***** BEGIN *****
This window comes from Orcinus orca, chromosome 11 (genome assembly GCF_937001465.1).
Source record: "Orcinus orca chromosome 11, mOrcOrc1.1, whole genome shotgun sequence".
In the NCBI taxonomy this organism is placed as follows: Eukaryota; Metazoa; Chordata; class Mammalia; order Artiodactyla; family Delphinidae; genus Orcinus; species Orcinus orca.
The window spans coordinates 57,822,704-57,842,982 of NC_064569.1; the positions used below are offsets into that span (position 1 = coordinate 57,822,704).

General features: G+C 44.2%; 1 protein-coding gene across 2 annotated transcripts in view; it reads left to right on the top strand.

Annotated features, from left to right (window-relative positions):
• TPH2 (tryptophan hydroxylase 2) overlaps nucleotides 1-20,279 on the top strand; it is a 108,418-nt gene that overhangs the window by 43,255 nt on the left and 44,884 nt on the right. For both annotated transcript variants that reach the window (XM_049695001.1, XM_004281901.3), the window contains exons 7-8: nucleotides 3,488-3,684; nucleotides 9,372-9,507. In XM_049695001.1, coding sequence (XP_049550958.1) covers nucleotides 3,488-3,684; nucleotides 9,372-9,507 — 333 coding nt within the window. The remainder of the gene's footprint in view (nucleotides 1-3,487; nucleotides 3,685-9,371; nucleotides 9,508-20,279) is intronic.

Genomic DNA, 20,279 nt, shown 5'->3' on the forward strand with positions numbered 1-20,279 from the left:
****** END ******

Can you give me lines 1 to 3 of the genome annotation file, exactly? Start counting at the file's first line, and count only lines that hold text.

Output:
This window comes from Orcinus orca, chromosome 11 (genome assembly GCF_937001465.1).
Source record: "Orcinus orca chromosome 11, mOrcOrc1.1, whole genome shotgun sequence".
In the NCBI taxonomy this organism is placed as follows: Eukaryota; Metazoa; Chordata; class Mammalia; order Artiodactyla; family Delphinidae; genus Orcinus; species Orcinus orca.